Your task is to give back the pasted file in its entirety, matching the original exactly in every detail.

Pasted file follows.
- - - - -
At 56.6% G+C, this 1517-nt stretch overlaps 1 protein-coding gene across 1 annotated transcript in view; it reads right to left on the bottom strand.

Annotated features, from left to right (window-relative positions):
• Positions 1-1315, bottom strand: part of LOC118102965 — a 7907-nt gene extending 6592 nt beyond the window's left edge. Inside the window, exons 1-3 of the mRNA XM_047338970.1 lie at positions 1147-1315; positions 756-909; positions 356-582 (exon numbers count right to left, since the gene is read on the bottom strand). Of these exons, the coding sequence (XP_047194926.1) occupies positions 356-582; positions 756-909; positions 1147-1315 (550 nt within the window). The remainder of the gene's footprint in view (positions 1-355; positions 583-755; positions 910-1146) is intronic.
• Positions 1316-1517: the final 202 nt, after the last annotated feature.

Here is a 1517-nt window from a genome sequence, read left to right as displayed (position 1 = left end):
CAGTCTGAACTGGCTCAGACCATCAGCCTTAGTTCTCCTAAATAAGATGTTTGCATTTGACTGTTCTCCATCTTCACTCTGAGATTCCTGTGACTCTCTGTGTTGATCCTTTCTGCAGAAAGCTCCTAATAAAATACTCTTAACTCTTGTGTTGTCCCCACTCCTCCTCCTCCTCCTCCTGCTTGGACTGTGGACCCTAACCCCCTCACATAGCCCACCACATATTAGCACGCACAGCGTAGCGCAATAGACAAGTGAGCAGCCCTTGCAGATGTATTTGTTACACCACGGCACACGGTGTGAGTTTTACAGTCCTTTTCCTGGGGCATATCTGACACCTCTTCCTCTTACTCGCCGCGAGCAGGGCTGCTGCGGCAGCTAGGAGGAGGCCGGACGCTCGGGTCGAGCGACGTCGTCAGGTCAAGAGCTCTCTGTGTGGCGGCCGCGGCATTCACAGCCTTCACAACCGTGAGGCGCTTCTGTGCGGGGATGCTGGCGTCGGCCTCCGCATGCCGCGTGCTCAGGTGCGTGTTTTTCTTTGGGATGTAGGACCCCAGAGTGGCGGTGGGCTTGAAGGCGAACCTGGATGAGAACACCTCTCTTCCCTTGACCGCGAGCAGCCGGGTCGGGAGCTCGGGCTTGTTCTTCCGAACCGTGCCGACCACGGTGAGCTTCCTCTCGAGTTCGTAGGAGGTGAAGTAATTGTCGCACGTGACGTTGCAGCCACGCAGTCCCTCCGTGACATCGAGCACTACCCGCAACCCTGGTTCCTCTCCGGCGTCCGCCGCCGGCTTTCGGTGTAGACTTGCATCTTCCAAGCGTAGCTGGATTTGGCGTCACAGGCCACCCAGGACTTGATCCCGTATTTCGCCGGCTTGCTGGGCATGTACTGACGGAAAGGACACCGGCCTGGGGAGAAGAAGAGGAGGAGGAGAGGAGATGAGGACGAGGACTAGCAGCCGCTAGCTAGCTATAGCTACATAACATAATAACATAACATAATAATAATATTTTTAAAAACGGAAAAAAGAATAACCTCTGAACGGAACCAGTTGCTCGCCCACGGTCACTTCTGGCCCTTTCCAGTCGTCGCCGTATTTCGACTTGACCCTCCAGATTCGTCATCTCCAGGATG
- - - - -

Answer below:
At 56.6% G+C, this 1517-nt stretch overlaps 1 protein-coding gene across 1 annotated transcript in view; it reads right to left on the bottom strand.

Annotated features, from left to right (window-relative positions):
• Positions 1-1315, bottom strand: part of LOC118102965 — a 7907-nt gene extending 6592 nt beyond the window's left edge. Inside the window, exons 1-3 of the mRNA XM_047338970.1 lie at positions 1147-1315; positions 756-909; positions 356-582 (exon numbers count right to left, since the gene is read on the bottom strand). Of these exons, the coding sequence (XP_047194926.1) occupies positions 356-582; positions 756-909; positions 1147-1315 (550 nt within the window). The remainder of the gene's footprint in view (positions 1-355; positions 583-755; positions 910-1146) is intronic.
• Positions 1316-1517: the final 202 nt, after the last annotated feature.

Here is a 1517-nt window from a genome sequence, read left to right as displayed (position 1 = left end):
CAGTCTGAACTGGCTCAGACCATCAGCCTTAGTTCTCCTAAATAAGATGTTTGCATTTGACTGTTCTCCATCTTCACTCTGAGATTCCTGTGACTCTCTGTGTTGATCCTTTCTGCAGAAAGCTCCTAATAAAATACTCTTAACTCTTGTGTTGTCCCCACTCCTCCTCCTCCTCCTCCTGCTTGGACTGTGGACCCTAACCCCCTCACATAGCCCACCACATATTAGCACGCACAGCGTAGCGCAATAGACAAGTGAGCAGCCCTTGCAGATGTATTTGTTACACCACGGCACACGGTGTGAGTTTTACAGTCCTTTTCCTGGGGCATATCTGACACCTCTTCCTCTTACTCGCCGCGAGCAGGGCTGCTGCGGCAGCTAGGAGGAGGCCGGACGCTCGGGTCGAGCGACGTCGTCAGGTCAAGAGCTCTCTGTGTGGCGGCCGCGGCATTCACAGCCTTCACAACCGTGAGGCGCTTCTGTGCGGGGATGCTGGCGTCGGCCTCCGCATGCCGCGTGCTCAGGTGCGTGTTTTTCTTTGGGATGTAGGACCCCAGAGTGGCGGTGGGCTTGAAGGCGAACCTGGATGAGAACACCTCTCTTCCCTTGACCGCGAGCAGCCGGGTCGGGAGCTCGGGCTTGTTCTTCCGAACCGTGCCGACCACGGTGAGCTTCCTCTCGAGTTCGTAGGAGGTGAAGTAATTGTCGCACGTGACGTTGCAGCCACGCAGTCCCTCCGTGACATCGAGCACTACCCGCAACCCTGGTTCCTCTCCGGCGTCCGCCGCCGGCTTTCGGTGTAGACTTGCATCTTCCAAGCGTAGCTGGATTTGGCGTCACAGGCCACCCAGGACTTGATCCCGTATTTCGCCGGCTTGCTGGGCATGTACTGACGGAAAGGACACCGGCCTGGGGAGAAGAAGAGGAGGAGGAGAGGAGATGAGGACGAGGACTAGCAGCCGCTAGCTAGCTATAGCTACATAACATAATAACATAACATAATAATAATATTTTTAAAAACGGAAAAAAGAATAACCTCTGAACGGAACCAGTTGCTCGCCCACGGTCACTTCTGGCCCTTTCCAGTCGTCGCCGTATTTCGACTTGACCCTCCAGATTCGTCATCTCCAGGATG